A recent survey revealed that over 60% of working Brits are considering moving abroad. As the majority of employees toy with the idea of an overseas move, what are the pros and cons of relocating?
Why do people want to move?
A 2022 survey involving more than 2,000 full-time employees suggests that 62% of workers are thinking about moving abroad to work remotely. Of those considering a move, more than a third would leave their current job to pursue flexible opportunities in a different country. The poll, which was conducted by Perkbox, indicated that there were several reasons driving UK employees to explore the idea of relocation. These include concerns about rising living costs, uncertainty about the government and the direction the country is heading and a desire to embrace a more nomadic lifestyle, which offers opportunities to travel more and enjoy new experiences.
A quarter of UK business owners say that they have received more requests from employees to travel or work remotely. More than 70% are willing to support more flexible arrangements, which support remote work.
The desire to relocate is not solely down to concerns about the cost of living or global or national economics or politics. Employees today have opportunities to travel and blend work with jet-setting that simply didn’t exist in years gone by. There are more flights available to more destinations than ever, companies across the world are embracing remote working models and the Internet means that many of us can work away from offices and communal workplaces. Travelling no longer means taking leave or having to give up a job. Technology enables us to work and travel or move to a different country without resigning.
What are the advantages of moving abroad?
The most significant advantage of moving abroad for most people is that it opens doors. Going to different countries to work, live or travel provides access to different experiences and a new way of life. Many people are interested in relocating to enjoy a better work-life balance or see more of the world. If you’re used to a long commute, busy offices and limited time off, for example, the prospect of working from home in a setting that provides access to sun, sea and sand or a laid-back lifestyle is appealing. There may also be opportunities to pursue new career paths, progress or boost your earnings.
For some people, relocating overseas is a fresh start or a chance to start a new chapter. This might be an attractive proposition for people who have had a tough time and those who feel like they want a change of scenery or a different challenge. For others, it’s a way to indulge a passion for travel or an interest in new cultures.
The cost of living is a concern for most Brits. Moving overseas could provide an opportunity to enjoy a better standard of living at a lower cost, depending on the location. Property prices in the UK, for example, are almost 50% higher than the global average (source).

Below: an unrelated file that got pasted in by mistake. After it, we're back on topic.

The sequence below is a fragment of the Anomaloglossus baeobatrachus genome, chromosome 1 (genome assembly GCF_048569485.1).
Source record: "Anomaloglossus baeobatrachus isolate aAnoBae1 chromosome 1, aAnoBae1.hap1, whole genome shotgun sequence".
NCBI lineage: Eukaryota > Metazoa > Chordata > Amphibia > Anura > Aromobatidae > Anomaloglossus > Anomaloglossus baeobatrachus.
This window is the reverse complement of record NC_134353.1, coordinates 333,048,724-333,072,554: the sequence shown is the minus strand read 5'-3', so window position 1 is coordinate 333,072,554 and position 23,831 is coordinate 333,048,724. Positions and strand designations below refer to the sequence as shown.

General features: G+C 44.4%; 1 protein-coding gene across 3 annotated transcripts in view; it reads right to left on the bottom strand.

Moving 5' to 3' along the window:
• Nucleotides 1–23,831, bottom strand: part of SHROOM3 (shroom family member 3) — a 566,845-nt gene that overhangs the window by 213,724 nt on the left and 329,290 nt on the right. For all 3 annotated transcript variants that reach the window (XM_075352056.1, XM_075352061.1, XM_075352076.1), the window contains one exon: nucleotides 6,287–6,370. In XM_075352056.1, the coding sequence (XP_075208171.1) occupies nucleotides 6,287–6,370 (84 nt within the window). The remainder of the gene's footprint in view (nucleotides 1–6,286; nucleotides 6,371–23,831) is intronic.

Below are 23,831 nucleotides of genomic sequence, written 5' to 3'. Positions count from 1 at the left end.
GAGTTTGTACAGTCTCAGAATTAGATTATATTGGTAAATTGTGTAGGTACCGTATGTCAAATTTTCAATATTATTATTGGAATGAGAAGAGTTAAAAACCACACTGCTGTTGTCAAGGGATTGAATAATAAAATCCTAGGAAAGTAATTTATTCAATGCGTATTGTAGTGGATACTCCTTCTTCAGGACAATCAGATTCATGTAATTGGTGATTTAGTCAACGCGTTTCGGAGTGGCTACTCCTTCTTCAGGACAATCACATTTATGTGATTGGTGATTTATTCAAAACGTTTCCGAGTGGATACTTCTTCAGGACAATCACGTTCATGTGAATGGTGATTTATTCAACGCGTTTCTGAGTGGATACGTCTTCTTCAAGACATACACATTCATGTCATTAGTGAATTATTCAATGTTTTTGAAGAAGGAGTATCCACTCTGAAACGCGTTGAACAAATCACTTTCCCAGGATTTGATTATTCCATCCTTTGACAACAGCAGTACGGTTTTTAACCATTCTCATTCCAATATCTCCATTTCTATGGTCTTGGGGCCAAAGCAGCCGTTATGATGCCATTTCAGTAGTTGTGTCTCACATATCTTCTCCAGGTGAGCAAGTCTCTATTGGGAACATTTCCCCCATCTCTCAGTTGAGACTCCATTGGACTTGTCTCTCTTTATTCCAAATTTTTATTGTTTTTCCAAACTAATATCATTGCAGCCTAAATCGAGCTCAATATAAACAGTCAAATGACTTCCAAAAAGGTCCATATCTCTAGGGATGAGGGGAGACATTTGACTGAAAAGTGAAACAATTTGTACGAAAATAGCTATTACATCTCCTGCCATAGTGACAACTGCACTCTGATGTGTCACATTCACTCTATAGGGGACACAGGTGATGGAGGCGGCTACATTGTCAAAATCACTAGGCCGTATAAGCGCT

Are there any disadvantages?
The pros and cons of relocating are likely to vary, according to the individual. However, most people who are thinking about moving would probably agree that the logistics are daunting. Moving around the corner can be stressful enough. If you’re moving to America or you’re packing up and putting down roots in Italy, Spain or Australia, for example, there’s a lot to plan and organise. Finding properties, getting a job if you’re leaving your current employer and sorting out bank accounts, doctors and schools if you have kids can be time-consuming. It’s also difficult to make decisions if you don’t know areas well, or the lifestyle is very different. It can also take time to adapt and adjust to a new way of life and make friends.
One downside most people who move overseas have to consider is missing home. For many, relocating means leaving family and friends behind and bidding farewell to places and people that mean a lot to them. Technology makes it easier to bridge physical gaps, but homesickness is often a trade-off.
There is a risk that the reality of moving overseas doesn’t match the idea of living in a different country. The grass is sometimes greener and it won’t work for everyone. Living and working abroad is very different from taking a weekend break or booking a holiday by the sea. When you live somewhere, it’s not all beach days and all-inclusive buffets. The reality of everyday life may be very different. There may also be other negatives to consider, such as access to healthcare, lower wages and a lack of opportunities.
Tips for moving overseas
If you are pondering a move overseas, planning is key. Being organised can help to reduce stress and facilitate a more seamless, smoother transition once you relocate. Start with practical jobs like putting your property on the market if you want to sell, choosing a location and finding somewhere to live. Consider your working arrangements. If you’re not staying with the same employer, you’ll need to look for work and make sure you have plans in place if you move before you have a steady income. Try to connect with people who live in the towns and cities that are on your shortlist and follow social media accounts. It’s often helpful to contact other expats so that they can offer advice about where to live, good schools, opening bank accounts and making connections once you arrive. Tie up loose ends like paying bills at home and look for removal companies that specialise in international relocations.
More than 60% of British workers are considering a move abroad, but is living and working overseas always a good move? There are pros and cons and relocating may suit some people more than others. If you are thinking about taking the plunge, it’s crucial to weigh up the advantages and disadvantages, research extensively and plan ahead. Get to know the areas that interest you, connect with others and take your time to make a decision. Remember that moving is very different from going on holiday.